Canadiana, Venezuela is not the best country to use an example because of the manner in which their POS government spends the wealth that they earn from the sale of oil. The profits from oil in Venezuela are used to lower the cost of gasoline sold within Venezuela. Until the recent price hike, a gallon of gas was being sold for $0.15. With the precipitous drop of oil prices, the bus driver turned president of Venezuela, Nicolas Maduro, had even less money coming in from the sale of oil to continue propping up the price of gasoline. Their economy, oil based primarily, also took in the bus driver's shorts, due to inflation and a national shortage of basic foodstuff. I mean when you can't even find toilet paper stocked on the shelves of your local super market you know your country is up shit creak. But Maduro blamed it on the stores hoarding products and began nationalizing one company after another. After his government took control of these companies that he accused of hoarding, he found out nobody was hoarding they just did not have the money to buy these items to stock their shelves because Venezuela's money is so devalued.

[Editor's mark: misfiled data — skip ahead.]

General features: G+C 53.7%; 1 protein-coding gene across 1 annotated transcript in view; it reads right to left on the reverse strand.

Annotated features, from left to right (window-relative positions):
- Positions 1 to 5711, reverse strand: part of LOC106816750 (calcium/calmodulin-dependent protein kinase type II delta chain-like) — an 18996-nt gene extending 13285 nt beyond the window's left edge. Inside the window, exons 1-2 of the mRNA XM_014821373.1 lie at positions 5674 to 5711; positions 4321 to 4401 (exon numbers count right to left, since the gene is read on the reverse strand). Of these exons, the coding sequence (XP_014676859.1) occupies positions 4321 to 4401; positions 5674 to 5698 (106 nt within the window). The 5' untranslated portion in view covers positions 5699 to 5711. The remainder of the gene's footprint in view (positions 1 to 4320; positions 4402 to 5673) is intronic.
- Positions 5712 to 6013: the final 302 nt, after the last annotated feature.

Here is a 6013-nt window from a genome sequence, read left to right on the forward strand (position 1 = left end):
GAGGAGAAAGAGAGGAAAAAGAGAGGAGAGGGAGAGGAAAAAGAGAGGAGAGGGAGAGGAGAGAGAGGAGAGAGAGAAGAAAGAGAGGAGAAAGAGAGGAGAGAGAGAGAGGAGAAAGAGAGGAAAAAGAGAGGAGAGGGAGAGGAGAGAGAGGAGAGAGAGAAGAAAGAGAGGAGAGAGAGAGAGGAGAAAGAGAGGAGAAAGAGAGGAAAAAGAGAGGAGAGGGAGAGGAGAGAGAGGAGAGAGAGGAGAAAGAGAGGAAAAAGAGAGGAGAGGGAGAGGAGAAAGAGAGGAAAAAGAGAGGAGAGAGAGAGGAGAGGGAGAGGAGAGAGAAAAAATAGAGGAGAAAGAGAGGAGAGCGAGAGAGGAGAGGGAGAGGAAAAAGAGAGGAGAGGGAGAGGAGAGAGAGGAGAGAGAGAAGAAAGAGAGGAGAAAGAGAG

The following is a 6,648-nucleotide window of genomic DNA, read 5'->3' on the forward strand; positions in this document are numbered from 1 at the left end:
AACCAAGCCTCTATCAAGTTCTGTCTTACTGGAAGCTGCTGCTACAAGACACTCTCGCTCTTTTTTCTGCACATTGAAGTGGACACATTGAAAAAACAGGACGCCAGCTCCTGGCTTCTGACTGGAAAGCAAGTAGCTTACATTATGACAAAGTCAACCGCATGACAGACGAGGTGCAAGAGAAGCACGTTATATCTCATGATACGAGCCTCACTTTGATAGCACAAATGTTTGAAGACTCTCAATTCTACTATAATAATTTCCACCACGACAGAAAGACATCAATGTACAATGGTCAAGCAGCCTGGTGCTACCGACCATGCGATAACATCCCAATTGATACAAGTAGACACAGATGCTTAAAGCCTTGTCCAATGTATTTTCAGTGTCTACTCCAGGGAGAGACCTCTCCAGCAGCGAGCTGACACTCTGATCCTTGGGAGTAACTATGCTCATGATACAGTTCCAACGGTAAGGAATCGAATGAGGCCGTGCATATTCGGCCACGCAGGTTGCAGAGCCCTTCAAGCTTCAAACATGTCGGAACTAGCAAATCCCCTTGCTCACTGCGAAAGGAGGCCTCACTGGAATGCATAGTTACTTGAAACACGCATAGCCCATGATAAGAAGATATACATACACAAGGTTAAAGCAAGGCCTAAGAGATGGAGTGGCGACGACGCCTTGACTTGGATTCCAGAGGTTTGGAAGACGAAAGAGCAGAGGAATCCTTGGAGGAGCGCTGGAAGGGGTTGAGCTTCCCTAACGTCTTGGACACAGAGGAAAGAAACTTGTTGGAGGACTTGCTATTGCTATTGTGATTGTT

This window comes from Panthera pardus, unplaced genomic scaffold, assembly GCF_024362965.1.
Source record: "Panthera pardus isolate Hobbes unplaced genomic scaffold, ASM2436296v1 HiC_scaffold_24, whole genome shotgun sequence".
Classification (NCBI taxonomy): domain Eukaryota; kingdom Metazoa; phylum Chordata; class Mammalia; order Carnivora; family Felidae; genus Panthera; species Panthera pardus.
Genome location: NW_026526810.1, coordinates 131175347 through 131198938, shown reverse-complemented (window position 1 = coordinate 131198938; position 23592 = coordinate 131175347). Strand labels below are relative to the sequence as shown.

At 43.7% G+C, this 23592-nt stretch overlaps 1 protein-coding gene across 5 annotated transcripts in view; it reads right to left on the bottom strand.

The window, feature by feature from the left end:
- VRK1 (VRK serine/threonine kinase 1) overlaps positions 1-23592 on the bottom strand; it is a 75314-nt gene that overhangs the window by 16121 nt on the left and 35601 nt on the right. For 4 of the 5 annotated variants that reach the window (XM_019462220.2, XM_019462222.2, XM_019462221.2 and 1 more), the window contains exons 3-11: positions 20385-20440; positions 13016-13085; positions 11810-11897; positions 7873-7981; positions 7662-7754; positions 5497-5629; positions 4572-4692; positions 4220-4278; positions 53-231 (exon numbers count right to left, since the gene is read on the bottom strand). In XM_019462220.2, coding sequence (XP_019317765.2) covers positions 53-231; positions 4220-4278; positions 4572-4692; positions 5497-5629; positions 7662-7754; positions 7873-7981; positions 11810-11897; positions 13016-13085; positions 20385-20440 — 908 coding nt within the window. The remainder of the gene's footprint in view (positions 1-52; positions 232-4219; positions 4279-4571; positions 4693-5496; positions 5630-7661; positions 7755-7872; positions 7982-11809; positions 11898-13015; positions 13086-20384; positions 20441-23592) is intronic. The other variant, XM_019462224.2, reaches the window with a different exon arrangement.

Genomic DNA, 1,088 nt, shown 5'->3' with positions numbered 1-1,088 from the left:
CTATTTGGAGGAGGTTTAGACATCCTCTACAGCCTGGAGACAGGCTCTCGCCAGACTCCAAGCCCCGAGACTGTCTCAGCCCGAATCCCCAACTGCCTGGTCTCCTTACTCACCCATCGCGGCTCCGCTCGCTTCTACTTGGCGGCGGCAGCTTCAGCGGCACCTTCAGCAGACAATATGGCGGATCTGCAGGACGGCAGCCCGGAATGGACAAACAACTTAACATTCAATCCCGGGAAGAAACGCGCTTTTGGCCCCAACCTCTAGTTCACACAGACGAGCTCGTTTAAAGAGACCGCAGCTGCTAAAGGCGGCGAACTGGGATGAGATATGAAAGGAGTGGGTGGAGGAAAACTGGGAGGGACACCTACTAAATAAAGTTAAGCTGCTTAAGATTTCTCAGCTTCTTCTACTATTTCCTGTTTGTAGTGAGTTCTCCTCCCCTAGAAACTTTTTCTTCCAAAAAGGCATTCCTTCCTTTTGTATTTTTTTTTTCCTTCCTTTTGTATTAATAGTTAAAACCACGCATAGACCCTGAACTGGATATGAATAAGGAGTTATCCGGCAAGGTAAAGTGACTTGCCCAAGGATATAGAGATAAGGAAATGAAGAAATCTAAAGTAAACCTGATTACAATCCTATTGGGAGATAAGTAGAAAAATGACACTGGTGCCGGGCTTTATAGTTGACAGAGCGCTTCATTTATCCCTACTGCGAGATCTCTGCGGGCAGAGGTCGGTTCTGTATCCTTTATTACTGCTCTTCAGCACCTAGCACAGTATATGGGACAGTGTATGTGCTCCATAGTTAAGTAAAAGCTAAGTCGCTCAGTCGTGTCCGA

Take into consideration that Venezuela is very rich in oil deposits but they lack the refining capacity. If memory serves me right, they actually have to export their oil to refineries in other countries and then ship it back as gasoline. How much does that cost the Venezuelan government? I don't know but I can bet that it is a lot more than what they get for a gallon of gasoline. Chavez initiated this program to curry favor with the poor, which was the electoral base that swept him into office. In addition, Venezuela also props up Cuba by supplying this third or fourth world country with oil products and gasoline. How does Cuba pay Venezuela for every barrel of oil or gallon of gasoline that it receives? They really don't because Cuba's economy is for the birds. As a communist nation their agricultural production and manufacturing is tightly controlled by the government. They produce sugar, tobacco, seafood to some extent but they don't have a lot of products to export to the world.